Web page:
If you’re not familiar with the bicycle industry then you might wonder why cyclists need a GPS-enabled computer. And the answer is that cyclists are obsessed with numbers. They love data about their bike’s weight, ride distance, vertical metres climbed, heartrate, power output and the gradient of the hills pedalled up. This device allows the cyclist to quantify all of these things, apart from their bike’s weight, but that can easily be done at home…or even outside the home.

 A full bidon can add upwards of 500g so remember to remove them prior to weighing your bike!

The Garmin Edge 500 has become an extremely popular device for both road and mountain bikers over the last four years due to its compact size, excellent functionality and ease of use. It has only recently been superseded by a new model that offers some fancy new features like a touch screen and Bluetooth connectivity.
 GPS technology has become so popular that during the ABSA Cape Epic in South Africa, GPS computers were banned by the race organisers because they did not want competitors to be able to record the race route, which traversed a number of private properties – mainly wineries from memory. I guess they don’t want to encourage this kind of behaviour:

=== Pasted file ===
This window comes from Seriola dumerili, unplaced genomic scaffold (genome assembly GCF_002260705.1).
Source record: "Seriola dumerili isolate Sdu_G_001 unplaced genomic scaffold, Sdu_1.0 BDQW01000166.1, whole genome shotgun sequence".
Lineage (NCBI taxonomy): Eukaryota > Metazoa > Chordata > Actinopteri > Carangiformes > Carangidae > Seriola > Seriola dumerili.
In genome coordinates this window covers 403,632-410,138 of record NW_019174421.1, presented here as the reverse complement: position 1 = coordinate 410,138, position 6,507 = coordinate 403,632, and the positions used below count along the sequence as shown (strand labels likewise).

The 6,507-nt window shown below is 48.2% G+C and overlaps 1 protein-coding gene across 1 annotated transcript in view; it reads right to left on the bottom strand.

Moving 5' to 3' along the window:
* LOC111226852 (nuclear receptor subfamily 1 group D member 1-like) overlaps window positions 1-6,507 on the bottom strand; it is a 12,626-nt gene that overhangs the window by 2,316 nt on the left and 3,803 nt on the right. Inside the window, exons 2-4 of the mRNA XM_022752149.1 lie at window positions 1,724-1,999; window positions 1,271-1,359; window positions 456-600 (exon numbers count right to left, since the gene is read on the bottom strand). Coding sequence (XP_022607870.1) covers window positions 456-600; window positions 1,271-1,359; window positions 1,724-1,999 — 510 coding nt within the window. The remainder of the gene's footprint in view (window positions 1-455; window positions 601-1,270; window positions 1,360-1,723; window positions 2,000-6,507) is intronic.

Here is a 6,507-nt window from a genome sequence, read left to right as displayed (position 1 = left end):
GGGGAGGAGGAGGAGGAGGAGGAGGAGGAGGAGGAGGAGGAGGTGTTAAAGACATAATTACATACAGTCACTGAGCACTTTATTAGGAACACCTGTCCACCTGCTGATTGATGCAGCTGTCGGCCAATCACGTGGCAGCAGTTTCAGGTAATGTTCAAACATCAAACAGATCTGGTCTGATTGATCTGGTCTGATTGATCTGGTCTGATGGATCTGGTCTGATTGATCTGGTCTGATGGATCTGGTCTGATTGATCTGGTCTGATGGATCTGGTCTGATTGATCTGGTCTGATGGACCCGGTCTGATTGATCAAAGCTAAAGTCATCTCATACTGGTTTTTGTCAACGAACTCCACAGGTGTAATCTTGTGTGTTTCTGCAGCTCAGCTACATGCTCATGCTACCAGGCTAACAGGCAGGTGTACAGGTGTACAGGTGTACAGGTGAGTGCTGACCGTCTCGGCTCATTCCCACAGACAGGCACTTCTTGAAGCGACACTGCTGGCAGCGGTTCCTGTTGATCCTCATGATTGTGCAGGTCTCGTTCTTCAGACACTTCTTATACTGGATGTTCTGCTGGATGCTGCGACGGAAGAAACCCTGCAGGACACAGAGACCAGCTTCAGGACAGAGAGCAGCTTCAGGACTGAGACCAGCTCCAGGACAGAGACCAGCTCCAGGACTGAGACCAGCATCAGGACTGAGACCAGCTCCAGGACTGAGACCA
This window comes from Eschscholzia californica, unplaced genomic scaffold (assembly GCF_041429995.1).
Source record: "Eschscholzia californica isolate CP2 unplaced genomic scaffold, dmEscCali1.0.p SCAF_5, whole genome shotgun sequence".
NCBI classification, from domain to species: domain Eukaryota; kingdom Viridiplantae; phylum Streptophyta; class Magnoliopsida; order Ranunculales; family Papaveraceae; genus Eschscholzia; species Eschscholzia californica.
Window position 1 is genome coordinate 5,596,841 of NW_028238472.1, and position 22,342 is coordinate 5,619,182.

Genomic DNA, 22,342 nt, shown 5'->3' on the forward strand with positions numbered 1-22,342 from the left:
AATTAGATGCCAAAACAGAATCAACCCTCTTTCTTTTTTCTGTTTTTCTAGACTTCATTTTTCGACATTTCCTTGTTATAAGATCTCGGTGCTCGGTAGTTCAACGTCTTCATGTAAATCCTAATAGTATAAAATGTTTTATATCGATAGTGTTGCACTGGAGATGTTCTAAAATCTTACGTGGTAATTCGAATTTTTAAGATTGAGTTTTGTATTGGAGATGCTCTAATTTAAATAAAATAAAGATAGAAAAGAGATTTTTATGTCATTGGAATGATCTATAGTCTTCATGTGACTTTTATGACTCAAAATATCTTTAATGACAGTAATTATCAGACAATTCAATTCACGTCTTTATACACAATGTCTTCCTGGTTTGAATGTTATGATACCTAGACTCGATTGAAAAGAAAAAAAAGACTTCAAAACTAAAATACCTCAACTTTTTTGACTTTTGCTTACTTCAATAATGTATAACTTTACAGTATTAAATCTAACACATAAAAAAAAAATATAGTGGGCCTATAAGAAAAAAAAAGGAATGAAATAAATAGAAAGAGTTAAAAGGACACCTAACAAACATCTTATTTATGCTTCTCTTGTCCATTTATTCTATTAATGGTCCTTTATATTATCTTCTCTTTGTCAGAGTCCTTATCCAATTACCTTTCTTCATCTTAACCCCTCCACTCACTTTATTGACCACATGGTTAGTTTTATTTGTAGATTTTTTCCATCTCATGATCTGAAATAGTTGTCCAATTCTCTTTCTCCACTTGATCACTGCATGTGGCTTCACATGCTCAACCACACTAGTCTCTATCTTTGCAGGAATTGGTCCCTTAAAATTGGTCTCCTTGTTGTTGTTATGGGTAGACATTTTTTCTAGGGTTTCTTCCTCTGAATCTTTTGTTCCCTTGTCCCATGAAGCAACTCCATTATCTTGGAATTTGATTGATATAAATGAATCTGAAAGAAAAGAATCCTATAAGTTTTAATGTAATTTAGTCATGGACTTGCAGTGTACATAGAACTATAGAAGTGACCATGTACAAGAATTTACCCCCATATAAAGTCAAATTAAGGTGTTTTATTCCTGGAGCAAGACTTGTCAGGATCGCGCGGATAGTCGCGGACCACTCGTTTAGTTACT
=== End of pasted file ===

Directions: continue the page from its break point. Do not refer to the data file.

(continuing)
Alcohol is a gateway drug that, when combined with cycling, increases the likelihood of further abuse with more dangerous substances.

So, while you won’t be allowed to use your Garmin Edge 500 at the Cape Epic, there are plenty of other times when it will come in handy. For this project, the aim was to disassemble and combine two broken units in a Frankenstein’s monster-style operation to produce one fully functional device.

The transplant would require removing the internal electronics and screen from the functional device (with the broken mounting tabs) and transplanting them in to the casing from the broken device (with the functional mounting tabs).

I should point out that I’m not the home-handyman type. While I have some basic bike tools at home and like to fix my bikes as much as possible, the result usually:
1) ends in a worse state of disrepair than beforehand or
2) appears to be fixed but then fails catastrophically shortly after and often when I least expect it.

So I did not have high hopes of the Garmin project turning out successfully. But I also had nothing to lose.